Much of successful trading, like economics, comes from making small changes that over time, affect the big picture. Today, we’ll discuss a marginal improvement to our Commitments of Traders swing trading calculations that improved performance across all of the markets we trade and that leads to big changes in the bottom line over time.
There are two deeply conflicting sides of the natural gas trade heading into late summer. On one hand, we’re coming off a record setting El Nino that is translating into a La Nina late summer/fall weather pattern. The post El Nino, La Nina weather pattern is already bringing the expected heat that comes with it but speculators want more. They want more heat and they want the hurricane season to be an active one. These are the two bullish components of a fundamentally weak natural gas market. Natural gas producers are selling forward production at their fastest rate since the fall of 2013. The question here becomes a bit more ambiguous as producer selling can have as much to do with selling forward supplies to raise cash as it can the their expectation of current market prices versus forward prices. We’ll look at weather patterns, seasonality and the commercial trader vs speculator balance in the market to determine a proper course of action heading into this market’s critical seasonal period.
A common question here would be, “What do gold and soybeans have to do with each other?” The short answer is that they are both the most speculatively overbought commodities we trade. The deeper answer is that both of these products come from the ground and the producers of these commodities have used this rally to lock in bonus money as there is no way they collectively subscribe to the inflation thesis suggesting structurally higher commodity prices in a near zero percent interest rate environment. Our experience has shown that the huge imbalance in positions between the commercial producers selling forward production and the speculators’ buying of anticipation typically resolves itself in the fundamental direction of the commercial traders’ collective prediction. The gold and soybeans rallies are about to find themselves lout of gas.
It’s one thing to hypothesize that a market is in a speculative bubble; it’s another to let the data write the story. According to the current Commitment of Traders report, large speculators just set e new net long record of 301,920 contracts. This eclipses their previous record of approximately 266,000 contracts set just this past May. We moved out to a weekly chart in order to provide some context for the current situation.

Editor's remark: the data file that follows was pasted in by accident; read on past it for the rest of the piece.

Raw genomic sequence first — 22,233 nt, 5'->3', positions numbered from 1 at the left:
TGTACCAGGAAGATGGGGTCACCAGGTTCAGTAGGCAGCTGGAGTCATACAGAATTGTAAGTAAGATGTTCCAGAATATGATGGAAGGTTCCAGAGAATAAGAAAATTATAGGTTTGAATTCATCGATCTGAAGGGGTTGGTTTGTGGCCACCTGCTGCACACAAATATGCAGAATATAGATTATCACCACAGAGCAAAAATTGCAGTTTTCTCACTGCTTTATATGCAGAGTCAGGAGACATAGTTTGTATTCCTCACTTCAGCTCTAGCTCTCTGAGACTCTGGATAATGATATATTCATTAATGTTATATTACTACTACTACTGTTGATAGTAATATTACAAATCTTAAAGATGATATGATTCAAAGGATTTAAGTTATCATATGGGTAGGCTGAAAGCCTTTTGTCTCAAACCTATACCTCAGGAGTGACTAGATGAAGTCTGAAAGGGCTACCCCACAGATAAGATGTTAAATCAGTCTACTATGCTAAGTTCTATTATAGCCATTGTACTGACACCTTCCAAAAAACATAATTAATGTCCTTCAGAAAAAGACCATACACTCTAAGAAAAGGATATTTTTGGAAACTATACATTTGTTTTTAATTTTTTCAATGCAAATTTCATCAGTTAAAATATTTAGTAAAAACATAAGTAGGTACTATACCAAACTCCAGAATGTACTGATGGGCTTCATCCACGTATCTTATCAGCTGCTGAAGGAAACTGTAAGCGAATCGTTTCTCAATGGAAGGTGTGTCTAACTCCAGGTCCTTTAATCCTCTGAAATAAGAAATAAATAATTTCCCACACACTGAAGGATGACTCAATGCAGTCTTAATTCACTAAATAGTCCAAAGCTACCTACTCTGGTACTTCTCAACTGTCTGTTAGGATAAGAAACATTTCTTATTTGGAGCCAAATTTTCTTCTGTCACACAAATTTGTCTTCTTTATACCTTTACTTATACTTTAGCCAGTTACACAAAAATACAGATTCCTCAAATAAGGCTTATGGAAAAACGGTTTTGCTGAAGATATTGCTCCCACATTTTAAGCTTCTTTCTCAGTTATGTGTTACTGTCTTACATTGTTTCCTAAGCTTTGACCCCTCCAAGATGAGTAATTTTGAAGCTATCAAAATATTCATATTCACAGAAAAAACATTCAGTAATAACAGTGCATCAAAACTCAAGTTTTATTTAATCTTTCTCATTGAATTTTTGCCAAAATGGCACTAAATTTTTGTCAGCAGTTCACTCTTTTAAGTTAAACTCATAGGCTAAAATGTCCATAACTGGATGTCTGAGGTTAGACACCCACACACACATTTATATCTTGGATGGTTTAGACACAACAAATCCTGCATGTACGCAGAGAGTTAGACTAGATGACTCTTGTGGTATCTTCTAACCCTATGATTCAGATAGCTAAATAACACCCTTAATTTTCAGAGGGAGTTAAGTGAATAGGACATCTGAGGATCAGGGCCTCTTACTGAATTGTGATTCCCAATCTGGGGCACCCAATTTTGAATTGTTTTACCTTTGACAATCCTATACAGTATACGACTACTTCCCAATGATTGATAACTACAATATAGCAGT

Cattle prices have been on a downward trend since the 2014 highs. August feeder cattle, as we’ll discuss specifically, are trading at $143 per hundred weight(cwt), last year they were at $194 and at $182 the year before that. Over the last ten years there have only been two significant periods under our current prices. We’ll examine the placement and marketing numbers as well as the choice vs select spread as it relates to the domestic demand we believe will drive prices seasonally higher through the end of the summer.
According to the weekly Commitment of Traders (COT) report issued by the Commodity Futures Trading Commission (CFTC), crude oil drillers have sold the most forward production since oil was trading at more than $100 per barrel. Considering that drillers are willing to sell just as much at half the price and that the recent rally to $50 per barrel has been purely speculative, how low will prices go once the speculators get forced out and the producers’ selling drives the market lower?
The farming industry in the United States has been under considerable pressure as the gains of years’ past were quickly washed away by modern technology and agronomy practices. The record prices achieved in soybeans just last year now seem like a lifetime ago to farmers who bought land and equipment based on the increasing average prices of corn, soybeans and wheat over the last decade. Today, we’ll take a long-term look at the soybean market and see what has farmers so anxious to sell.